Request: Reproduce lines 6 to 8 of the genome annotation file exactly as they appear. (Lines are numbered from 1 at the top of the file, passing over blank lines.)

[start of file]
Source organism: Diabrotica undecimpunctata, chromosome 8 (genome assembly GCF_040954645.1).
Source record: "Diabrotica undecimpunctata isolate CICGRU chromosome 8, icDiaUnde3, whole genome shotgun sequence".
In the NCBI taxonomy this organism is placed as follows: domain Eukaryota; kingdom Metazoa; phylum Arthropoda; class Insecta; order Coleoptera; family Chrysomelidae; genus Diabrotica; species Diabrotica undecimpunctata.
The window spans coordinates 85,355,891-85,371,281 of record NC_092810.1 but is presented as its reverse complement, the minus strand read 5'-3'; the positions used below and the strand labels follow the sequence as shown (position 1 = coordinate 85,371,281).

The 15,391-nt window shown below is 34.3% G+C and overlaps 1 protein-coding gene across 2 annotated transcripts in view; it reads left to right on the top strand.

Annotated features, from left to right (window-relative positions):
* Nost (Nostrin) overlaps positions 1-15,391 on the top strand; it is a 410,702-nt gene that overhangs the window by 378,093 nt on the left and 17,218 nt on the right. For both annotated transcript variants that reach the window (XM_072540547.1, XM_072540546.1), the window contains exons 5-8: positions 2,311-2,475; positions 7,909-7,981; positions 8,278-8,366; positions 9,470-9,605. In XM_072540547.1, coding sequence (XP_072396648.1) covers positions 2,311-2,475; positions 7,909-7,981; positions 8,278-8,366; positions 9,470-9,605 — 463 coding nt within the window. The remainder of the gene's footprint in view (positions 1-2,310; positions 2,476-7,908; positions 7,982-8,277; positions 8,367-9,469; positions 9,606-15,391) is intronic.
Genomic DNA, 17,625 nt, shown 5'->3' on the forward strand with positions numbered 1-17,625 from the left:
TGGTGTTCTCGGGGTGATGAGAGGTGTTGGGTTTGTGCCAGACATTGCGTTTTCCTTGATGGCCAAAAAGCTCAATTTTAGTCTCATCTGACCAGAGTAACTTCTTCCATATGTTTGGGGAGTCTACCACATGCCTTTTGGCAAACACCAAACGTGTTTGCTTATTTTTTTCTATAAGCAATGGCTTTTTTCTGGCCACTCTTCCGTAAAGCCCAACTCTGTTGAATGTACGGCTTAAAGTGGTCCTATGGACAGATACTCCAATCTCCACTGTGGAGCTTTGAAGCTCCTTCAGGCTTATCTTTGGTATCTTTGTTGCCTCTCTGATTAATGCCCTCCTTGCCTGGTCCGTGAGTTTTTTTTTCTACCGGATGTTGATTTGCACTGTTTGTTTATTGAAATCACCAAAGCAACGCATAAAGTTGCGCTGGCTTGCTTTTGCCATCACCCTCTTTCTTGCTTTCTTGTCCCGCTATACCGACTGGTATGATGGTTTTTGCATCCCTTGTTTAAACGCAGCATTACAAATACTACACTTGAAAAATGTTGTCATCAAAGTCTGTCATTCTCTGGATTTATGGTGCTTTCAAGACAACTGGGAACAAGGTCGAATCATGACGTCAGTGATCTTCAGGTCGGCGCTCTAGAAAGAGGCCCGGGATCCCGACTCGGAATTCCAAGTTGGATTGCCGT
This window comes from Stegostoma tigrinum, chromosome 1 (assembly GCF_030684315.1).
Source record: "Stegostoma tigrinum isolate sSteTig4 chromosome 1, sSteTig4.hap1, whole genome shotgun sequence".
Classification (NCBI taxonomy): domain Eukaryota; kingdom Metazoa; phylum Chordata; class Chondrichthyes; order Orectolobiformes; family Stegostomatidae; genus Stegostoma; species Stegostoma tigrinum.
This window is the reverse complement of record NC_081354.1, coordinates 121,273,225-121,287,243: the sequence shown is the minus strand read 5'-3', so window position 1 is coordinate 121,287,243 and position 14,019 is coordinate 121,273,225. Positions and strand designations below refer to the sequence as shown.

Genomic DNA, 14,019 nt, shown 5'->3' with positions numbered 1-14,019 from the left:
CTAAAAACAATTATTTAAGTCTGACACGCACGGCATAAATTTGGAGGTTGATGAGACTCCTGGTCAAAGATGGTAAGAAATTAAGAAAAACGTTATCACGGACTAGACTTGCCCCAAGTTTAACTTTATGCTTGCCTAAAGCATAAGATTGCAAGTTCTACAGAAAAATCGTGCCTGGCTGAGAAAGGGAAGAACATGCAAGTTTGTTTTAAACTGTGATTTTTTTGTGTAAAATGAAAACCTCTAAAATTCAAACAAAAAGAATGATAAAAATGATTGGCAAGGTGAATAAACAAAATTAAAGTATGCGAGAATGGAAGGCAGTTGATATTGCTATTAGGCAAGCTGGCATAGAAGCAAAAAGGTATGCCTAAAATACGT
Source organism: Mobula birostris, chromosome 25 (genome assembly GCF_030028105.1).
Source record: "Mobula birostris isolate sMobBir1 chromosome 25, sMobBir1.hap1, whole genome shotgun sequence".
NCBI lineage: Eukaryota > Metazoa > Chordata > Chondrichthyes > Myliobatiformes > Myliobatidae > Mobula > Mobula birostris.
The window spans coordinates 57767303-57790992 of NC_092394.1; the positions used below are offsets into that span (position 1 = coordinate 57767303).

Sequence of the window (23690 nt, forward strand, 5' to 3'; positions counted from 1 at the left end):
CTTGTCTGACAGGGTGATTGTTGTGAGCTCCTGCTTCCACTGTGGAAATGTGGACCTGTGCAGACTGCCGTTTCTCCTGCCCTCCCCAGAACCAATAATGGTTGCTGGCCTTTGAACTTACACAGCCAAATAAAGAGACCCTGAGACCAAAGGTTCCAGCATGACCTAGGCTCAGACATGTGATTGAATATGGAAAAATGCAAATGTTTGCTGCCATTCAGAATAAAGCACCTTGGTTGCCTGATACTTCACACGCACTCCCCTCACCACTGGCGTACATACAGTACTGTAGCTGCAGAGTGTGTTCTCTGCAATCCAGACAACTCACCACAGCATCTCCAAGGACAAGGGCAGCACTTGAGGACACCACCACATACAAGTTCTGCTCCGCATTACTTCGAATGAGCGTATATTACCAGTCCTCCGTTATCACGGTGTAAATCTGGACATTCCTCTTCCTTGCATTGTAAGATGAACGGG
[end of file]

Annotated features, from left to right (window-relative positions):
* Nost (Nostrin) overlaps positions 1-15,391 on the top strand; it is a 410,702-nt gene that overhangs the window by 378,093 nt on the left and 17,218 nt on the right. For both annotated transcript variants that reach the window (XM_072540547.1, XM_072540546.1), the window contains exons 5-8: positions 2,311-2,475; positions 7,909-7,981; positions 8,278-8,366; positions 9,470-9,605. In XM_072540547.1, coding sequence (XP_072396648.1) covers positions 2,311-2,475; positions 7,909-7,981; positions 8,278-8,366; positions 9,470-9,605 — 463 coding nt within the window. The remainder of the gene's footprint in view (positions 1-2,310; positions 2,476-7,908; positions 7,982-8,277; positions 8,367-9,469; positions 9,606-15,391) is intronic.
Genomic DNA, 17,625 nt, shown 5'->3' on the forward strand with positions numbered 1-17,625 from the left: